I’m going to digress here, because by offering two images within this one story I’m sharing something I think important…something that  Ididn’t invent by any means, but important to all of us who work as creative types. It goes like this…
The great American photographer, Ansel Adams, was a superb pianist as a young man and faced the dilemma of which path to follow in his life…that informed by his ears or his eyes. Fortunately, he followed the call of his ocular vision and the rest is history.
Given that context, consider the following quote from him, it’s one to which I constantly refer. “If the negative is the score, the print is the performance.” Amen. And as I work with my scores, I love the variations I can make as I make my prints, my performances. I take that work very seriously.
And when I beheld this “score” I knew I wanted to really push beyond my usual, conventional, conservative performance (“South Tower”) and really blow this one out…I wanted to more directly and even violently respond to the horrors of that fair and pure September morning eleven years ago.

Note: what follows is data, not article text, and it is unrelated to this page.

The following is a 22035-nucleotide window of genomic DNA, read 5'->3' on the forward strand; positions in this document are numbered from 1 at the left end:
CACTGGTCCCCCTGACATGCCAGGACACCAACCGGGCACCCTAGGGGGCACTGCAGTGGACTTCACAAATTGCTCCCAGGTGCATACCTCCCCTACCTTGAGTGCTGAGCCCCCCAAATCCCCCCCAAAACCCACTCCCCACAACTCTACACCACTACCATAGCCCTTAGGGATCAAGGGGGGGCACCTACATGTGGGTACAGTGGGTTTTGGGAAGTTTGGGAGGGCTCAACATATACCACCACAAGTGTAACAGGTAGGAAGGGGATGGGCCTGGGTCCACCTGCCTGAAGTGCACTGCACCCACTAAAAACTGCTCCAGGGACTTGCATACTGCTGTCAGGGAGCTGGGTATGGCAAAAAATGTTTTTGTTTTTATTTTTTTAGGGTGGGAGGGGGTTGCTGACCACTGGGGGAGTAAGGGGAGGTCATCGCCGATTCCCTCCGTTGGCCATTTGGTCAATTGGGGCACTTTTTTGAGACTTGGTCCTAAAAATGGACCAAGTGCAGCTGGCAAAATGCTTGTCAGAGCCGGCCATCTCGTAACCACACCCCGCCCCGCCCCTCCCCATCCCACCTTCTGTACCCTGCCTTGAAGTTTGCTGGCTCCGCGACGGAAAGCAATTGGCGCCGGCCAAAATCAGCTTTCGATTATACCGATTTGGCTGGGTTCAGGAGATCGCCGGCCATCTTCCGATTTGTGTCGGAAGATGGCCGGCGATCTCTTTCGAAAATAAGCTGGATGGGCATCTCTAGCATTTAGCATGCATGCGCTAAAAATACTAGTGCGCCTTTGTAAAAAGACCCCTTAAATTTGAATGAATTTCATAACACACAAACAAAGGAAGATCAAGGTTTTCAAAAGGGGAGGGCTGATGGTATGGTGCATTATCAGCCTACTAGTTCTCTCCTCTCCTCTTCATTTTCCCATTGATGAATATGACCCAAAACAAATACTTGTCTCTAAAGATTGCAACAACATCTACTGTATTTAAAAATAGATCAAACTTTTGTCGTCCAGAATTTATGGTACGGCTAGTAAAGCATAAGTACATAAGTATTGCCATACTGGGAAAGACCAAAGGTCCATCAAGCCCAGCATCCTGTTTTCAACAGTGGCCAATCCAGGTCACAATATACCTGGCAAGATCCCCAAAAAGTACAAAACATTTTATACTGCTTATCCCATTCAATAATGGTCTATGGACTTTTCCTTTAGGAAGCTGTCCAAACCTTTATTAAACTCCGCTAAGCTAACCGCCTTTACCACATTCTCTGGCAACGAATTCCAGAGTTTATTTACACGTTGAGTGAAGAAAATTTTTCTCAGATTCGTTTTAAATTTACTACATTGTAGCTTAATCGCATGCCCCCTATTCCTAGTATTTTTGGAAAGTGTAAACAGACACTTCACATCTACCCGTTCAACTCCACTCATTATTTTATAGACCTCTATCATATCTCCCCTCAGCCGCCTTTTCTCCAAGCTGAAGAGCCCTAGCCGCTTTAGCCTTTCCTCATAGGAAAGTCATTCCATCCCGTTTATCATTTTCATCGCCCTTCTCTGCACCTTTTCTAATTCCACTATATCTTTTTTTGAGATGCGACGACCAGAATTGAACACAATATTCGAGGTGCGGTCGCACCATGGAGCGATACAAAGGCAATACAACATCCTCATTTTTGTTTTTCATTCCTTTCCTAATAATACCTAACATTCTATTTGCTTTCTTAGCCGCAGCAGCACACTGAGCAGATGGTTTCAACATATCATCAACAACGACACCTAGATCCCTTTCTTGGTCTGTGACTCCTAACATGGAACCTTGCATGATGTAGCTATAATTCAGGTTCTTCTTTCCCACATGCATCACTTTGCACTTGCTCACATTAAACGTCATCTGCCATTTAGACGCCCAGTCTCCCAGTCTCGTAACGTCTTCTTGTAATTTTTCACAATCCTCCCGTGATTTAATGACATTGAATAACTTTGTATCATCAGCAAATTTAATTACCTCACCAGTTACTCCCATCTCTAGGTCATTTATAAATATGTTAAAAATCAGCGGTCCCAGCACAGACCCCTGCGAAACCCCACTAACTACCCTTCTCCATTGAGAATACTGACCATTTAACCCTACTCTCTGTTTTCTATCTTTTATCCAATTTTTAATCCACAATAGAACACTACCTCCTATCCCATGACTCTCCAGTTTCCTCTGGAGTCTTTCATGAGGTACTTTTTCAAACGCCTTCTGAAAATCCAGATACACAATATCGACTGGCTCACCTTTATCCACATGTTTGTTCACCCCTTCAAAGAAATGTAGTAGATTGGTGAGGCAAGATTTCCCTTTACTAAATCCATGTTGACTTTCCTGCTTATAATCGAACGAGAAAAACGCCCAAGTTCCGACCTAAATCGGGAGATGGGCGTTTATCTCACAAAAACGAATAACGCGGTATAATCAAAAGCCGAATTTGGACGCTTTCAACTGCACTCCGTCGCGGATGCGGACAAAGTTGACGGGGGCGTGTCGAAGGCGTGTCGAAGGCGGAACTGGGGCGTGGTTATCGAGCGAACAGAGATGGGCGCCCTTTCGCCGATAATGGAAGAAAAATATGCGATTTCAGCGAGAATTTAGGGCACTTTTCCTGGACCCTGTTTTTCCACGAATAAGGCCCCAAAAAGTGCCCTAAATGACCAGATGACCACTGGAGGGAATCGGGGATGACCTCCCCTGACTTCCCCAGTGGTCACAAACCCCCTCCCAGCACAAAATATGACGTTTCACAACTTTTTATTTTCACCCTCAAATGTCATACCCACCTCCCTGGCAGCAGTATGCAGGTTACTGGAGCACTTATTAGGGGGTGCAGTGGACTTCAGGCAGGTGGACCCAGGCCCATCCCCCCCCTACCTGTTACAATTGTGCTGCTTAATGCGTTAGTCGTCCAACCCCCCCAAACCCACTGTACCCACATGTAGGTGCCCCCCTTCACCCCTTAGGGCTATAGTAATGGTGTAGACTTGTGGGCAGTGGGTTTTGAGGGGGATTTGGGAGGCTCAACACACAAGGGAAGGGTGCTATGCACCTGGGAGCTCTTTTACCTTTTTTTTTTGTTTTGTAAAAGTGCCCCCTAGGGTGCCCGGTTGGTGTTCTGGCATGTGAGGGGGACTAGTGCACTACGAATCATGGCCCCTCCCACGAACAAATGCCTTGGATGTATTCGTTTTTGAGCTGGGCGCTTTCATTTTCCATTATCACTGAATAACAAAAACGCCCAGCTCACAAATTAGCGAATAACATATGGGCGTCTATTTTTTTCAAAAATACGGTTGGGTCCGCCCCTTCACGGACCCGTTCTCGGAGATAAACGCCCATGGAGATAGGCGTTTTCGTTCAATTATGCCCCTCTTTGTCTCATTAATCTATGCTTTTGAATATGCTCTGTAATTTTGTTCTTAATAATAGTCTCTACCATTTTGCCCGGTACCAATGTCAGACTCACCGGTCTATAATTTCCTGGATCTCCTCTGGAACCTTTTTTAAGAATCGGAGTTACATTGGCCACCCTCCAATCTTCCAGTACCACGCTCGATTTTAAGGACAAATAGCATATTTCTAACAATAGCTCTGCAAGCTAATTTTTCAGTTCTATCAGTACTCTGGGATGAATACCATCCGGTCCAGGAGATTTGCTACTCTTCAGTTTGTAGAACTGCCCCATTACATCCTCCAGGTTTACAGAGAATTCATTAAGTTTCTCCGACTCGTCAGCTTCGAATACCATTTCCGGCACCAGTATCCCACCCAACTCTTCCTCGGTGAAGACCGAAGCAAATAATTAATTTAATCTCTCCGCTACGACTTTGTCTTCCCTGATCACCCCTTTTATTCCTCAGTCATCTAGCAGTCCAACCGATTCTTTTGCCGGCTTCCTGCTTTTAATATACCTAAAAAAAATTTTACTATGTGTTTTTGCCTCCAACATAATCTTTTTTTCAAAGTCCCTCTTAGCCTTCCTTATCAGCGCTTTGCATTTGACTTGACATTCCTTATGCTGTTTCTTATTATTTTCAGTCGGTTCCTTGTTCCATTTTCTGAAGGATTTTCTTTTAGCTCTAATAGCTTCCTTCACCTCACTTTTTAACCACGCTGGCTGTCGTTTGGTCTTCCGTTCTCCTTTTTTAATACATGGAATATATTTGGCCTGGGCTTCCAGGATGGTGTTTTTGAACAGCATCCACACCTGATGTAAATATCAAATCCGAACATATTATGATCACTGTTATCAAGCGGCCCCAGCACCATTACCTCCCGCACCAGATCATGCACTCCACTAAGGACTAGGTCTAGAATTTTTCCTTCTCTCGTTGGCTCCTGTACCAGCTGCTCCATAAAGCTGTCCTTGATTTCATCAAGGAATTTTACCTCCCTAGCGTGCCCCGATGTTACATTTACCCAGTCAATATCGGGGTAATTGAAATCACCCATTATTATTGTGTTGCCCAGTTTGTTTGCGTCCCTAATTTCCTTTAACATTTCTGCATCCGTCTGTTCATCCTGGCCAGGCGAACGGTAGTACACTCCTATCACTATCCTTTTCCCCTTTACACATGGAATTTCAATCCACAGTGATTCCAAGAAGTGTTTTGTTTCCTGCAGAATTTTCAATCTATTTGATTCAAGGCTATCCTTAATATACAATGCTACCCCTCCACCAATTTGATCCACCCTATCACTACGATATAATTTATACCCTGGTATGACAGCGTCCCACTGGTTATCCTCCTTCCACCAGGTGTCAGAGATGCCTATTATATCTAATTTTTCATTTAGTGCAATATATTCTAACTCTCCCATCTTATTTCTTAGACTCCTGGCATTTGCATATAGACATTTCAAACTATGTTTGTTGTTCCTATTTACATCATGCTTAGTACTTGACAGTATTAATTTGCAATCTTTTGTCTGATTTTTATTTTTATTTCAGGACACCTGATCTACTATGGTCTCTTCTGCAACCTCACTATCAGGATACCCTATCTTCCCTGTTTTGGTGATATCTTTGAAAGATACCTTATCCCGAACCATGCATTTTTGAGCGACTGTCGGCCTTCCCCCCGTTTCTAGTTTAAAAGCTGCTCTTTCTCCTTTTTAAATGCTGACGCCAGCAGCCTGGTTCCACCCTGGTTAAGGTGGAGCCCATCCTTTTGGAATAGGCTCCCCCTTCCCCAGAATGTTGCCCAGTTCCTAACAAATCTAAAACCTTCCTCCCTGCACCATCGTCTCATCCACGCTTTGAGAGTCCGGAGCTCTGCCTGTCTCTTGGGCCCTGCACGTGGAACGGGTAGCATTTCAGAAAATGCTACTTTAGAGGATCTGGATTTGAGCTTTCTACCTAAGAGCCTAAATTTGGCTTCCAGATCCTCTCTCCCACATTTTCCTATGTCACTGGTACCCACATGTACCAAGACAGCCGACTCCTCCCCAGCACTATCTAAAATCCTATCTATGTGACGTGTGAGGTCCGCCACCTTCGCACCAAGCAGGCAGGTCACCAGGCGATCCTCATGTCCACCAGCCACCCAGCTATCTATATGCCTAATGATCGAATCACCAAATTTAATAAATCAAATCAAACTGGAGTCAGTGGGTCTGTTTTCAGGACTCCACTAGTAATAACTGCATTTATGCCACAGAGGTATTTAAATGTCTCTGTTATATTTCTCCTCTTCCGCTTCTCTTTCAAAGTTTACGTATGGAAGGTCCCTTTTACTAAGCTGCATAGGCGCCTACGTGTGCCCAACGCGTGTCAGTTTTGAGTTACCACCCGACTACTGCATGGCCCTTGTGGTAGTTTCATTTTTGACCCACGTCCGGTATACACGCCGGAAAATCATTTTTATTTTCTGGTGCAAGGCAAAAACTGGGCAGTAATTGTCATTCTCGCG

Thus I made a very different variation on the score,“Ground Zero” by name. I dove into the Dantesque nature of the cataclysm, the sheer hell of it all. The reds of the flames and the gaping wound in the tower.The dark, tragic opera…the Godlessness.
Anyway, I don’t know how successful I was with either image…they are, after all, dark and darker. They sure don’t sell as prints. But that’s not even remotely of consequence. For once I really departed from my more restrained performances and went, for me, sort of wild.
Looking at these today, I am transported back into that hell of a decade ago and I think I maybe got something of it.

South Tower and Ground Zero

On the same day, in fact just minutes after I made the photograph “Tangled,” about which I have previously written, I came across this ledge outcrop at the end of that beach.

When I saw this jutting out from the ledge, I was instantly “there,” wholly transported into dark and dank Bruegelesque vision sof 9/11.

I don’t know what it was about that day that had me in that sort of perceptual frame of mind….”tangled” and then this, even darker stuff.

“Mama said there’d be days like this;” well, no, my ever-sunny mother didn’t really say that or feel that way, but it was one of those days. They are not necessarily bad days…but on days like that I am just tuned a little differently, I’m looking at the world through a different (mental) filter. Hey, I’m almost grateful for those days. They are what they are.